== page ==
2nd Sunday after Pentecost 10.6.12 The greatest miracle
Today, in the wake of the feast of Corpus Christi, the Gospel parable of the Banquet invites us to further reflection on this great reality of the Eucharist.
The Eucharist is the greatest miracle of them all insofar as other miracles are only what God does; while the Eucharist is what He is.
The ease of the miracle may deceive us as to its importance. Most miracles are hard to come by but the miracle of transubstantiation occurs all over the world every few moments.
The fact that it is so common should not devalue it in our eyes. It is vital, if this miracle is to take its full effect, that we maintain a sense of wonder in its presence.
Objectively, Our Lord is present whenever the bread and wine are changed into His body and blood.
Subjectively, His presence will act on us according to how each person responds. Our disposition is everything as we deal with this sacrament.
We need a hunger for this food, for the bread from heaven.
Many would think they have no need of this food because they have enough satisfaction from the earthly pleasures they are pursuing.
For us who do come to Mass regularly there is a danger that we will see the Mass and Holy Communion as just another routine, not really expecting anything to change, either in our own lives or in the world.
But each Mass is a whole new miracle; and each Holy Communion is a new encounter with Our Lord with all sorts of possible effects for the individual receiving Him.
We need to be as engaged as possible in the process, hoping to improve each time our degree of commitment at the Mass and our hunger for the things of heaven in receiving Holy Communion.
God is there on the altar – but are we present in the pews? Many are not here even physically. The rest of us may be present in body but not in mind and heart. We have to make sure we have really turned up before the full power of the eucharistic miracle will take effect in us.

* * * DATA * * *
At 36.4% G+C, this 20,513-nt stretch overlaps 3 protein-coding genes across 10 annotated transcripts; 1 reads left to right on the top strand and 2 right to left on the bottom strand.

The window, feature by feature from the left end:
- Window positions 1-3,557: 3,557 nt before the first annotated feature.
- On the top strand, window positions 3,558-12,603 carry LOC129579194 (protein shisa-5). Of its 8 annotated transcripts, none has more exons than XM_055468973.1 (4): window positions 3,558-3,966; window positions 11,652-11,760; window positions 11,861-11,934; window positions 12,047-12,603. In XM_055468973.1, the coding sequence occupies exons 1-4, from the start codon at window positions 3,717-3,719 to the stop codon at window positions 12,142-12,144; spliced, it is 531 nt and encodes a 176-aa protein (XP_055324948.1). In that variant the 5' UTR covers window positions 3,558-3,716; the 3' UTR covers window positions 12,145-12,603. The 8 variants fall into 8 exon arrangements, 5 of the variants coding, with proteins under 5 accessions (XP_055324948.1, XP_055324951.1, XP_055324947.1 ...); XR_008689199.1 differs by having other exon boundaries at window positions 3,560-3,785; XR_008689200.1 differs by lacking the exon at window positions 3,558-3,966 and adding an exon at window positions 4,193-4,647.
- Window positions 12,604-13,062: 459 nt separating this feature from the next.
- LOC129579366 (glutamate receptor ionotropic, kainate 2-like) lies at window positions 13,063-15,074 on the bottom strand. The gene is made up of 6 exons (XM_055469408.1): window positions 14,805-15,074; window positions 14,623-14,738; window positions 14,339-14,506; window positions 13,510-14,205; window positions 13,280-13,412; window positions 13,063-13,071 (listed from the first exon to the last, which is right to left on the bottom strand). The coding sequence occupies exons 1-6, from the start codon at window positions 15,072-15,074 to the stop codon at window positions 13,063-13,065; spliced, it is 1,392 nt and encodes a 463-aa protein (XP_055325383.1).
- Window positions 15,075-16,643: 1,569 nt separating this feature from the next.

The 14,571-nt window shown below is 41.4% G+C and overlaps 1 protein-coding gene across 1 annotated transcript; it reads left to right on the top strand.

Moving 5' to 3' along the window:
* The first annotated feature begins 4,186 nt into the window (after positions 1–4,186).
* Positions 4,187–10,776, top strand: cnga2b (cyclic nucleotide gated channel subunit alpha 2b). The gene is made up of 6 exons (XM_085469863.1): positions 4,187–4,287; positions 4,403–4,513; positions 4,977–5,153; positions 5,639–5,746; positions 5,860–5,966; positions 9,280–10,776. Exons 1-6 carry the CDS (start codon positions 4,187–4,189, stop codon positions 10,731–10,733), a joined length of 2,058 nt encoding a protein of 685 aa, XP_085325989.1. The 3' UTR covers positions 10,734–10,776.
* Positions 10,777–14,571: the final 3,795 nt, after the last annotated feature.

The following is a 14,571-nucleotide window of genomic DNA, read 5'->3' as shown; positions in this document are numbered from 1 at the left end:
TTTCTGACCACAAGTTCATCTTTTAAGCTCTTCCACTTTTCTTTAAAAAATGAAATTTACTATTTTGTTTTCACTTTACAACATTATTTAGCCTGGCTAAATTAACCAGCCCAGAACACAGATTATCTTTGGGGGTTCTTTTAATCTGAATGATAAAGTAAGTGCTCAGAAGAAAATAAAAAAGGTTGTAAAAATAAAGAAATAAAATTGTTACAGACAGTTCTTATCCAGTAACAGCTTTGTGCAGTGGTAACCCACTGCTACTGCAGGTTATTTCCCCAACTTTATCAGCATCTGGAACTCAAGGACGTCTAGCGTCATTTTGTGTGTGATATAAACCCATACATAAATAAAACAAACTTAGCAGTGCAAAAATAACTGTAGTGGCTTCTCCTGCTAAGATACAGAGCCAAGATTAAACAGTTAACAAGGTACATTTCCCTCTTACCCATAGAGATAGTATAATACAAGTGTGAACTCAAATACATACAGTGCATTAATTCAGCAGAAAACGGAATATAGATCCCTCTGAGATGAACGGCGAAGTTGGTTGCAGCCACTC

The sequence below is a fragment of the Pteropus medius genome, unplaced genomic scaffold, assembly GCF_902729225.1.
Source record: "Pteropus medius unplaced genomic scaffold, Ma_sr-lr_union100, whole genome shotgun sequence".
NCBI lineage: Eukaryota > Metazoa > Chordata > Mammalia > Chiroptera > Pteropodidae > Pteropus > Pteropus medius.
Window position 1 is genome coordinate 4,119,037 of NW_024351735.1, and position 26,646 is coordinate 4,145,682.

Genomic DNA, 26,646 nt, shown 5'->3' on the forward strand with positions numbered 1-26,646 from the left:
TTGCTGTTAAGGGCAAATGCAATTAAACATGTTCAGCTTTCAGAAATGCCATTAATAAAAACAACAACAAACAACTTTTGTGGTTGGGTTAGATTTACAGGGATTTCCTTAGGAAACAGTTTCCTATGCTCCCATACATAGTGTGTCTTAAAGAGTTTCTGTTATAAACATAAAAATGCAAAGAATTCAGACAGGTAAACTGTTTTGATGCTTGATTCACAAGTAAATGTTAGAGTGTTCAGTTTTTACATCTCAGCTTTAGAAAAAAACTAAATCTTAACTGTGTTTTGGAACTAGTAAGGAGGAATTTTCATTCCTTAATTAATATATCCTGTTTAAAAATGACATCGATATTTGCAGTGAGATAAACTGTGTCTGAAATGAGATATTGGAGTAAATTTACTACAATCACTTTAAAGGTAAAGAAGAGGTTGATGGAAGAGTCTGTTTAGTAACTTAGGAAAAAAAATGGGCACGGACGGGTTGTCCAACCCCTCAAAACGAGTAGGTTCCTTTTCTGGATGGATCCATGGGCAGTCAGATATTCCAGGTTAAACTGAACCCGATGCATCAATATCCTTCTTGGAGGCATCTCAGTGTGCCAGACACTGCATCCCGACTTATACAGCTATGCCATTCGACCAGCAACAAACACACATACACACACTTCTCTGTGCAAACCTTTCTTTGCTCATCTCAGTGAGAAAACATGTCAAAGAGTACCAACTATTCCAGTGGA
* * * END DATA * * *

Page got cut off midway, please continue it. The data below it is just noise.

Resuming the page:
People say that God is remote and silent and that He leaves us to our own devices. But we have His presence close to us, as close as food which can be eaten.
Yet we may not be hungry for that food. Good will follow only if we receive in the right way, interacting with Our Lord, humbly and expectantly.
We cannot be just spectators at a Mass, looking on as though what is happening does not concern us. Although a church might look something like a theatre with the pews being where the ‘crowd’ sits and the sanctuary being where the ‘stage’ is – in fact each member of the ‘crowd’ is a direct participant in the sacrifice and the sacrament; both offering and receiving Our Lord.
What change can we expect from this miracle? Growth in personal qualities such as charity, trust, generosity... a greater faith, a greater hunger for the things of God, leading to further encounters.
Also a greater love for God, appreciating Him for His own sake.
What is the good of adoring the Blessed Sacrament, some will ask. Could we not spend our time better mowing our neighbour’s lawn or otherwise helping someone in need?
If we get in touch with our Father, our Saviour, our God we can still mow the lawn and all the rest, but whatever we do we will do it better; and we will make better decisions in general about how to use our time.
Let the question be: What’s the good of ignoring the Blessed Sacrament, missing the most important thing of all as we chase after less important?
The Eucharist is a mystery; we have to move into it at our own speed, growing in both understanding and love.
Many reject what they do not understand, simply because they do not understand it. We must rather let ourselves be taken up into the Mystery, going through the veil of outward appearances to the great goodness within.